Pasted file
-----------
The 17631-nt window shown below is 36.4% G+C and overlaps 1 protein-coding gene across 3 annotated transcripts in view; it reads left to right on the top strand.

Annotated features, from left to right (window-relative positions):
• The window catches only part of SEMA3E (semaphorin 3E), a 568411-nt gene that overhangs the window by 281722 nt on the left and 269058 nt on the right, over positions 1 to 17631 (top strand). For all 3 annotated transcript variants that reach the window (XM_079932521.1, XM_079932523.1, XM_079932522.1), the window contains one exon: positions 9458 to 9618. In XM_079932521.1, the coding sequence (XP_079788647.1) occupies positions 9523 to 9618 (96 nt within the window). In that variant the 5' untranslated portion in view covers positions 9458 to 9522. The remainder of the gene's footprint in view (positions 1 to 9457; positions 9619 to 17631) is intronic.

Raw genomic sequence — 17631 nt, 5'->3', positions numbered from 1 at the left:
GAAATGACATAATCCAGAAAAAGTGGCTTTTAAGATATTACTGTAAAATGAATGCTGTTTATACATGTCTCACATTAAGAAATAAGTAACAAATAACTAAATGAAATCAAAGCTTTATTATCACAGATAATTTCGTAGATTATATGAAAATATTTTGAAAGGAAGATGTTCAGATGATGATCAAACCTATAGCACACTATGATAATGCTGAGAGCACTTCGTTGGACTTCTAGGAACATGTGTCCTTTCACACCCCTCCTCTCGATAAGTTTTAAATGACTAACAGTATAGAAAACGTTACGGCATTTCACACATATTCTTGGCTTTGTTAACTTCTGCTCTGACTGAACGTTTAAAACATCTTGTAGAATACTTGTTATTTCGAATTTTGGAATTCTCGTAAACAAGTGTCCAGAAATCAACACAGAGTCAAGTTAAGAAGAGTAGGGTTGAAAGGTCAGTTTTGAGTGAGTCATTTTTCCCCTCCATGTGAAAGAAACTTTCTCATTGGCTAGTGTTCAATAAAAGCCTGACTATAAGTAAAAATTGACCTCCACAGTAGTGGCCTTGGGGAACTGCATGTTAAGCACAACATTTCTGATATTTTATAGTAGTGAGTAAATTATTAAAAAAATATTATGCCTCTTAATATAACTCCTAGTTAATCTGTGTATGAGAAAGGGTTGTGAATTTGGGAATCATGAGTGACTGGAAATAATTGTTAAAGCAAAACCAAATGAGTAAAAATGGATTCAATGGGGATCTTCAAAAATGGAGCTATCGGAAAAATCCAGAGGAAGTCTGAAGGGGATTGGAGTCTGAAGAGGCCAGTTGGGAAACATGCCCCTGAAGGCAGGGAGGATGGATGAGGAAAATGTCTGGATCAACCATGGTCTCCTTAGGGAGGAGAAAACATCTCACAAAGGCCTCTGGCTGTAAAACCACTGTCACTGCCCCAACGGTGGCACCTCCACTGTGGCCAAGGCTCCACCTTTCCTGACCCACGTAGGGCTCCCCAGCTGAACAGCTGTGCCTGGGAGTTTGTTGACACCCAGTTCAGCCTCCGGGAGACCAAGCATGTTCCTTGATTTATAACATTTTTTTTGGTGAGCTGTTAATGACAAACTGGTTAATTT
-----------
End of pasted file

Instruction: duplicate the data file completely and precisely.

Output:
The 17631-nt window shown below is 36.4% G+C and overlaps 1 protein-coding gene across 3 annotated transcripts in view; it reads left to right on the top strand.

Annotated features, from left to right (window-relative positions):
• The window catches only part of SEMA3E (semaphorin 3E), a 568411-nt gene that overhangs the window by 281722 nt on the left and 269058 nt on the right, over positions 1 to 17631 (top strand). For all 3 annotated transcript variants that reach the window (XM_079932521.1, XM_079932523.1, XM_079932522.1), the window contains one exon: positions 9458 to 9618. In XM_079932521.1, the coding sequence (XP_079788647.1) occupies positions 9523 to 9618 (96 nt within the window). In that variant the 5' untranslated portion in view covers positions 9458 to 9522. The remainder of the gene's footprint in view (positions 1 to 9457; positions 9619 to 17631) is intronic.

Raw genomic sequence — 17631 nt, 5'->3', positions numbered from 1 at the left:
GAAATGACATAATCCAGAAAAAGTGGCTTTTAAGATATTACTGTAAAATGAATGCTGTTTATACATGTCTCACATTAAGAAATAAGTAACAAATAACTAAATGAAATCAAAGCTTTATTATCACAGATAATTTCGTAGATTATATGAAAATATTTTGAAAGGAAGATGTTCAGATGATGATCAAACCTATAGCACACTATGATAATGCTGAGAGCACTTCGTTGGACTTCTAGGAACATGTGTCCTTTCACACCCCTCCTCTCGATAAGTTTTAAATGACTAACAGTATAGAAAACGTTACGGCATTTCACACATATTCTTGGCTTTGTTAACTTCTGCTCTGACTGAACGTTTAAAACATCTTGTAGAATACTTGTTATTTCGAATTTTGGAATTCTCGTAAACAAGTGTCCAGAAATCAACACAGAGTCAAGTTAAGAAGAGTAGGGTTGAAAGGTCAGTTTTGAGTGAGTCATTTTTCCCCTCCATGTGAAAGAAACTTTCTCATTGGCTAGTGTTCAATAAAAGCCTGACTATAAGTAAAAATTGACCTCCACAGTAGTGGCCTTGGGGAACTGCATGTTAAGCACAACATTTCTGATATTTTATAGTAGTGAGTAAATTATTAAAAAAATATTATGCCTCTTAATATAACTCCTAGTTAATCTGTGTATGAGAAAGGGTTGTGAATTTGGGAATCATGAGTGACTGGAAATAATTGTTAAAGCAAAACCAAATGAGTAAAAATGGATTCAATGGGGATCTTCAAAAATGGAGCTATCGGAAAAATCCAGAGGAAGTCTGAAGGGGATTGGAGTCTGAAGAGGCCAGTTGGGAAACATGCCCCTGAAGGCAGGGAGGATGGATGAGGAAAATGTCTGGATCAACCATGGTCTCCTTAGGGAGGAGAAAACATCTCACAAAGGCCTCTGGCTGTAAAACCACTGTCACTGCCCCAACGGTGGCACCTCCACTGTGGCCAAGGCTCCACCTTTCCTGACCCACGTAGGGCTCCCCAGCTGAACAGCTGTGCCTGGGAGTTTGTTGACACCCAGTTCAGCCTCCGGGAGACCAAGCATGTTCCTTGATTTATAACATTTTTTTTGGTGAGCTGTTAATGACAAACTGGTTAATTT